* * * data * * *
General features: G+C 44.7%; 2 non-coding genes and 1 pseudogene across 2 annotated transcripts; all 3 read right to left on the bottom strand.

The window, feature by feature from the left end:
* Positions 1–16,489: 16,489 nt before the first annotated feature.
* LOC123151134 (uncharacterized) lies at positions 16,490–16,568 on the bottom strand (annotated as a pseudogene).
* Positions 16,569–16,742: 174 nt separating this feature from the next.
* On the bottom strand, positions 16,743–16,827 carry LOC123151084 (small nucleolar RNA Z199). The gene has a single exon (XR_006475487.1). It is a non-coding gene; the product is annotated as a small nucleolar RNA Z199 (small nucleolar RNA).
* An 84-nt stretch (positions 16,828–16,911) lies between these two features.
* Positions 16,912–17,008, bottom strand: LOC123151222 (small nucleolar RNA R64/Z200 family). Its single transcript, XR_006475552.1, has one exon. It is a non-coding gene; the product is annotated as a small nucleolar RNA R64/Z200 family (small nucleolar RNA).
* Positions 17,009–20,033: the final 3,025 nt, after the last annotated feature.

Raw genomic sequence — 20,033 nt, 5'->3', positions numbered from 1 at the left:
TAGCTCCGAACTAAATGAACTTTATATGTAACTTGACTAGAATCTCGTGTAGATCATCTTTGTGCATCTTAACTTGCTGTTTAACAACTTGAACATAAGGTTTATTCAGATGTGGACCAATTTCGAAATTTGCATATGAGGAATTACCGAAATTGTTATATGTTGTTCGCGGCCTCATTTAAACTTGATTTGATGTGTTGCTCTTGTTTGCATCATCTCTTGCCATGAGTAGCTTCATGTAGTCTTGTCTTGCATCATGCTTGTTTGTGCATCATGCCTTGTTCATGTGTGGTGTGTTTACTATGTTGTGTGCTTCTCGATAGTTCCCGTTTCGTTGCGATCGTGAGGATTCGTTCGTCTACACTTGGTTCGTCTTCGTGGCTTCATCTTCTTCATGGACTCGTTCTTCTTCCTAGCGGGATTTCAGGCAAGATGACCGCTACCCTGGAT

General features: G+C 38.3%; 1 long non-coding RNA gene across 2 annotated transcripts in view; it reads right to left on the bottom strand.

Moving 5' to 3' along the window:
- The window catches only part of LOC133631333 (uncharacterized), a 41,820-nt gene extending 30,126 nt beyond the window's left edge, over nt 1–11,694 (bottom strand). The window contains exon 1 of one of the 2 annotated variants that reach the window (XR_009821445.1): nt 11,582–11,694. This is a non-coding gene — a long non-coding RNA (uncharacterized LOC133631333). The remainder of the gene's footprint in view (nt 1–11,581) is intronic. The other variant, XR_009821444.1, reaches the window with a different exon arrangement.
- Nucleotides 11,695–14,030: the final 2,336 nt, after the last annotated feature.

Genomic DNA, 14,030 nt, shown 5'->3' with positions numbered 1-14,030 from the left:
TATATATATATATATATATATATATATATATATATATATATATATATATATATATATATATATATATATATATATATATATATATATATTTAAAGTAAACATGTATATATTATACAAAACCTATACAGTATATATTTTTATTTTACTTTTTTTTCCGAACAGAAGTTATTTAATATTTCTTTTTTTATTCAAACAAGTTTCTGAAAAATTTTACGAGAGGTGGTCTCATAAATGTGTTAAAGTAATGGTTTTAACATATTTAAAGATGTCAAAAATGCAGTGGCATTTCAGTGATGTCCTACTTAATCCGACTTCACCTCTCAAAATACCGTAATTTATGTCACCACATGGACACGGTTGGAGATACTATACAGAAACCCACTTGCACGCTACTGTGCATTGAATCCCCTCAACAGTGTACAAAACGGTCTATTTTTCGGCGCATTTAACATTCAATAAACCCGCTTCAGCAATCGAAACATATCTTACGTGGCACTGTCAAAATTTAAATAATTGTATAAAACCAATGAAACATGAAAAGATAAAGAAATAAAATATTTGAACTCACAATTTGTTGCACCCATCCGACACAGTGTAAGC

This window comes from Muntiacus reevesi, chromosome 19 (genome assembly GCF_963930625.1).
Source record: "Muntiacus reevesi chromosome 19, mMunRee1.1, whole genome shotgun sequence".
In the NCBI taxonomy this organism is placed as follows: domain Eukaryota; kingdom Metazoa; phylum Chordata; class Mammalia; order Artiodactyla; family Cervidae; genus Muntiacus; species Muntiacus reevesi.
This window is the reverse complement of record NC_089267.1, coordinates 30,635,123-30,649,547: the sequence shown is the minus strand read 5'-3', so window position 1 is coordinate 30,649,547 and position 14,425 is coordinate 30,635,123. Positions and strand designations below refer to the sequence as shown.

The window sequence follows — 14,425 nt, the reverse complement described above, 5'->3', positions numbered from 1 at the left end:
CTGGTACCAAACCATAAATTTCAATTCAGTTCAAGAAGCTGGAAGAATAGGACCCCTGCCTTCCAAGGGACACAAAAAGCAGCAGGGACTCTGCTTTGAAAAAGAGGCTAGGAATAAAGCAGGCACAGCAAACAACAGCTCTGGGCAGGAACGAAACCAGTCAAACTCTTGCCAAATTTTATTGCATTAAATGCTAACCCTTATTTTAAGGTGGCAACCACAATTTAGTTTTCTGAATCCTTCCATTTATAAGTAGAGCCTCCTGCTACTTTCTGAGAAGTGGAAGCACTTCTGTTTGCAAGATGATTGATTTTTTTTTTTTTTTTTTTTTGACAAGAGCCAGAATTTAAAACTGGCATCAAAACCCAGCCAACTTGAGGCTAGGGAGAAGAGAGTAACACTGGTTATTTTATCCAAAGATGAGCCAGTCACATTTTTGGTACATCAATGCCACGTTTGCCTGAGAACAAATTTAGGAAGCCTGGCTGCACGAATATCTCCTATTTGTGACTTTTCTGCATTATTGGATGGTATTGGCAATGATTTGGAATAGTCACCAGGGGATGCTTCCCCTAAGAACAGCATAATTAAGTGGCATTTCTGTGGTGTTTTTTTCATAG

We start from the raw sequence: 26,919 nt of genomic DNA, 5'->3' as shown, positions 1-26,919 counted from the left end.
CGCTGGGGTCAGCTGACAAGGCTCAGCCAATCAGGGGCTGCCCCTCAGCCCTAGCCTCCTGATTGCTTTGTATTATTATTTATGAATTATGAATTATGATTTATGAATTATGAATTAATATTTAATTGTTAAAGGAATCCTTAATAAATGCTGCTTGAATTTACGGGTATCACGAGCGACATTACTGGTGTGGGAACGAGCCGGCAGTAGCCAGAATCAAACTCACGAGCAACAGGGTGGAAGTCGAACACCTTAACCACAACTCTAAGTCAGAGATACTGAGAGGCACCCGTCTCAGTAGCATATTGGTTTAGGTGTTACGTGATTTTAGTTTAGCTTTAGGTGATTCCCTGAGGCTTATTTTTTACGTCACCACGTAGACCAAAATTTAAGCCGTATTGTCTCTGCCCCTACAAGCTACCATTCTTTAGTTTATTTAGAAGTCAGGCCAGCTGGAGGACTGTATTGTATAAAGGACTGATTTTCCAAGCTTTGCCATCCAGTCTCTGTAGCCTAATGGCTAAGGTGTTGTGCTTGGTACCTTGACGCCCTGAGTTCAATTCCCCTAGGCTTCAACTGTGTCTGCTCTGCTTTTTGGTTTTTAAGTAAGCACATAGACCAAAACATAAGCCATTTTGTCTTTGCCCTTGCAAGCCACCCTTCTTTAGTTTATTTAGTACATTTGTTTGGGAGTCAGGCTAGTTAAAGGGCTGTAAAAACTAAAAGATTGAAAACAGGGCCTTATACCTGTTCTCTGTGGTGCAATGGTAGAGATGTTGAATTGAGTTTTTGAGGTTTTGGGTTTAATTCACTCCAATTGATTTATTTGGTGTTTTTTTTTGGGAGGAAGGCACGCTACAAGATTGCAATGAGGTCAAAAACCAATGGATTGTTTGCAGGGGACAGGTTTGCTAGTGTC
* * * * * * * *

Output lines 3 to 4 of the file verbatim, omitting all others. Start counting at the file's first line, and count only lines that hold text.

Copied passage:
* Positions 1–16,489: 16,489 nt before the first annotated feature.
* LOC123151134 (uncharacterized) lies at positions 16,490–16,568 on the bottom strand (annotated as a pseudogene).